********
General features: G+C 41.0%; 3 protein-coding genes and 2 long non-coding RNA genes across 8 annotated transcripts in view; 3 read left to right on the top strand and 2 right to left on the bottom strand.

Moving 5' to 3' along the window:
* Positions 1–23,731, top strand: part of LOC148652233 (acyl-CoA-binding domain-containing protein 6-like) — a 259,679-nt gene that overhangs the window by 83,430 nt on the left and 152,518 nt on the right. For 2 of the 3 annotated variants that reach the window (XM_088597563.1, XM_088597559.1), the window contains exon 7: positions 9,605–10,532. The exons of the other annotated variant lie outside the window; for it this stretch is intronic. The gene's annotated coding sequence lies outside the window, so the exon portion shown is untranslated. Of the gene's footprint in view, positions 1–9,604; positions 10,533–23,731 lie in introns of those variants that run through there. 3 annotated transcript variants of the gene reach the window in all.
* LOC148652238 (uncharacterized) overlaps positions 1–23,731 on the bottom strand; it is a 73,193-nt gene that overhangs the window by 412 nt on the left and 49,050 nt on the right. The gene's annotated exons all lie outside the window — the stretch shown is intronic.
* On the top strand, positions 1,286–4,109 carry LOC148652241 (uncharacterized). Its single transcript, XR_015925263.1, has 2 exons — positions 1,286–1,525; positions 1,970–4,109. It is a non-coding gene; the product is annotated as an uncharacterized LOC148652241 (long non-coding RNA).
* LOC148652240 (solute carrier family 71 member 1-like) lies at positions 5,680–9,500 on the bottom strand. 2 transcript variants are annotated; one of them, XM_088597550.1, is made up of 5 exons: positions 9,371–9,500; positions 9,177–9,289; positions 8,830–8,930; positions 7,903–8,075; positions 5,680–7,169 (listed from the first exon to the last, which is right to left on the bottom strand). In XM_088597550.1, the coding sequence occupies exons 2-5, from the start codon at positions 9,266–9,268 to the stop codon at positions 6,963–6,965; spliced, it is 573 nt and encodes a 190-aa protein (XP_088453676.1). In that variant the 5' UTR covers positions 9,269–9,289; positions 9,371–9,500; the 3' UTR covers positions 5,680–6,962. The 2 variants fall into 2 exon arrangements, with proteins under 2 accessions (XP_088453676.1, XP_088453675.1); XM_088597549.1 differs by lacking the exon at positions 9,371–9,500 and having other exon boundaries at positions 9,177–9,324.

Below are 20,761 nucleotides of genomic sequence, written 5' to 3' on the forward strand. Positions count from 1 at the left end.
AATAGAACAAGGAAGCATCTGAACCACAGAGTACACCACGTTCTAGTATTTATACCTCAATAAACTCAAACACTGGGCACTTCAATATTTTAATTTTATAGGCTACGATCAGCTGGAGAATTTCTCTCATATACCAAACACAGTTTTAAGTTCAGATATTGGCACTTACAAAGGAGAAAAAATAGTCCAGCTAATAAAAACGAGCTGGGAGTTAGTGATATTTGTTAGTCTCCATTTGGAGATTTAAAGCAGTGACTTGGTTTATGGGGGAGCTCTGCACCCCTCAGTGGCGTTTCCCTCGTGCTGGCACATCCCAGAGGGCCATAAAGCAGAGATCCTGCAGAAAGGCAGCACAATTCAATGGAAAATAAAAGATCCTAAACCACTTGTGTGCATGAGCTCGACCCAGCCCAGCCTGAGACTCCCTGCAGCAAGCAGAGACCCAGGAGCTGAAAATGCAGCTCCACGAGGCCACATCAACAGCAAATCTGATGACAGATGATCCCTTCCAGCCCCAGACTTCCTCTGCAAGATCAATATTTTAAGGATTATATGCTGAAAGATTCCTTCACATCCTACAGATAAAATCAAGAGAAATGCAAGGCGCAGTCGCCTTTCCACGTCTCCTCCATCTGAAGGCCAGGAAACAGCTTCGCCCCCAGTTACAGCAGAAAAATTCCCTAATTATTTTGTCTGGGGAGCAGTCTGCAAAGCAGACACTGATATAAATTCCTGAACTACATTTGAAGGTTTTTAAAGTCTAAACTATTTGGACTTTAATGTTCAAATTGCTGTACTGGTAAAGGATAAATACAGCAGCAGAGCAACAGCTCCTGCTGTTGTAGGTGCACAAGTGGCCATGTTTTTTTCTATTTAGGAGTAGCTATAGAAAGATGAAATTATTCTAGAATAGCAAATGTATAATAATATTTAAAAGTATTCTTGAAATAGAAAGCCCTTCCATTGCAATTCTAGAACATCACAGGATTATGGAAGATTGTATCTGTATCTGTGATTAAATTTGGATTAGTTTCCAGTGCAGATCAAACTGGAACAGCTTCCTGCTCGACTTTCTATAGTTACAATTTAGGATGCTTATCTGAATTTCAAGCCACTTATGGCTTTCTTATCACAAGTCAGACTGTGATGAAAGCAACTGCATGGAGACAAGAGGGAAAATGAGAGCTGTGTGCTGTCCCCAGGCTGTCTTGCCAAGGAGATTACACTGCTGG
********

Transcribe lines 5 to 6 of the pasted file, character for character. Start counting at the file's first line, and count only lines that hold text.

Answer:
* On the top strand, positions 1,286–4,109 carry LOC148652241 (uncharacterized). Its single transcript, XR_015925263.1, has 2 exons — positions 1,286–1,525; positions 1,970–4,109. It is a non-coding gene; the product is annotated as an uncharacterized LOC148652241 (long non-coding RNA).
* LOC148652240 (solute carrier family 71 member 1-like) lies at positions 5,680–9,500 on the bottom strand. 2 transcript variants are annotated; one of them, XM_088597550.1, is made up of 5 exons: positions 9,371–9,500; positions 9,177–9,289; positions 8,830–8,930; positions 7,903–8,075; positions 5,680–7,169 (listed from the first exon to the last, which is right to left on the bottom strand). In XM_088597550.1, the coding sequence occupies exons 2-5, from the start codon at positions 9,266–9,268 to the stop codon at positions 6,963–6,965; spliced, it is 573 nt and encodes a 190-aa protein (XP_088453676.1). In that variant the 5' UTR covers positions 9,269–9,289; positions 9,371–9,500; the 3' UTR covers positions 5,680–6,962. The 2 variants fall into 2 exon arrangements, with proteins under 2 accessions (XP_088453676.1, XP_088453675.1); XM_088597549.1 differs by lacking the exon at positions 9,371–9,500 and having other exon boundaries at positions 9,177–9,324.